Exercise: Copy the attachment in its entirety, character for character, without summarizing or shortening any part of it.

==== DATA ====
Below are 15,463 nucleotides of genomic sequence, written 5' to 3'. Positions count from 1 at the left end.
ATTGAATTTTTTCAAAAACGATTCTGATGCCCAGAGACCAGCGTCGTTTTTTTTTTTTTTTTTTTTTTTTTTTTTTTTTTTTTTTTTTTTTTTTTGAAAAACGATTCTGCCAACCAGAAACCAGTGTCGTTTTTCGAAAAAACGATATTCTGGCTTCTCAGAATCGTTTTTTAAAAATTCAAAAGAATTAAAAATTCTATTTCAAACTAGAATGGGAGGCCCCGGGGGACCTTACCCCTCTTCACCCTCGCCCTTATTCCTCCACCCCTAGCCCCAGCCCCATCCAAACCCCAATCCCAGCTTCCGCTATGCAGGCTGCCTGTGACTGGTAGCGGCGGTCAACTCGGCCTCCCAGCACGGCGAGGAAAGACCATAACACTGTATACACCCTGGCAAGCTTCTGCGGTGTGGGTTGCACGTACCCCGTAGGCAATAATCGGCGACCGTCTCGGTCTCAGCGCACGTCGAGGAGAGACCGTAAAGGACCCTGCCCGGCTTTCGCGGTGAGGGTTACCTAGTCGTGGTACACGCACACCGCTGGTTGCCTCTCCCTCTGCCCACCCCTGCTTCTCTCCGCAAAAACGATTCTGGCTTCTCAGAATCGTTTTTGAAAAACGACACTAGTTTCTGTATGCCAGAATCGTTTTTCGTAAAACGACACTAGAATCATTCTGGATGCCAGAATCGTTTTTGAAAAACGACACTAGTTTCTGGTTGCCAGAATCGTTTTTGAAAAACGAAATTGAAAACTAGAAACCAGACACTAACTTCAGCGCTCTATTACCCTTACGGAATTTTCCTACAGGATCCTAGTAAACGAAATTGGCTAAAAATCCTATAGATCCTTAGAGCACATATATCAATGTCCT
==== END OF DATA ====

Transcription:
Below are 15,463 nucleotides of genomic sequence, written 5' to 3'. Positions count from 1 at the left end.
ATTGAATTTTTTCAAAAACGATTCTGATGCCCAGAGACCAGCGTCGTTTTTTTTTTTTTTTTTTTTTTTTTTTTTTTTTTTTTTTTTTTTTTTTTGAAAAACGATTCTGCCAACCAGAAACCAGTGTCGTTTTTCGAAAAAACGATATTCTGGCTTCTCAGAATCGTTTTTTAAAAATTCAAAAGAATTAAAAATTCTATTTCAAACTAGAATGGGAGGCCCCGGGGGACCTTACCCCTCTTCACCCTCGCCCTTATTCCTCCACCCCTAGCCCCAGCCCCATCCAAACCCCAATCCCAGCTTCCGCTATGCAGGCTGCCTGTGACTGGTAGCGGCGGTCAACTCGGCCTCCCAGCACGGCGAGGAAAGACCATAACACTGTATACACCCTGGCAAGCTTCTGCGGTGTGGGTTGCACGTACCCCGTAGGCAATAATCGGCGACCGTCTCGGTCTCAGCGCACGTCGAGGAGAGACCGTAAAGGACCCTGCCCGGCTTTCGCGGTGAGGGTTACCTAGTCGTGGTACACGCACACCGCTGGTTGCCTCTCCCTCTGCCCACCCCTGCTTCTCTCCGCAAAAACGATTCTGGCTTCTCAGAATCGTTTTTGAAAAACGACACTAGTTTCTGTATGCCAGAATCGTTTTTCGTAAAACGACACTAGAATCATTCTGGATGCCAGAATCGTTTTTGAAAAACGACACTAGTTTCTGGTTGCCAGAATCGTTTTTGAAAAACGAAATTGAAAACTAGAAACCAGACACTAACTTCAGCGCTCTATTACCCTTACGGAATTTTCCTACAGGATCCTAGTAAACGAAATTGGCTAAAAATCCTATAGATCCTTAGAGCACATATATCAATGTCCT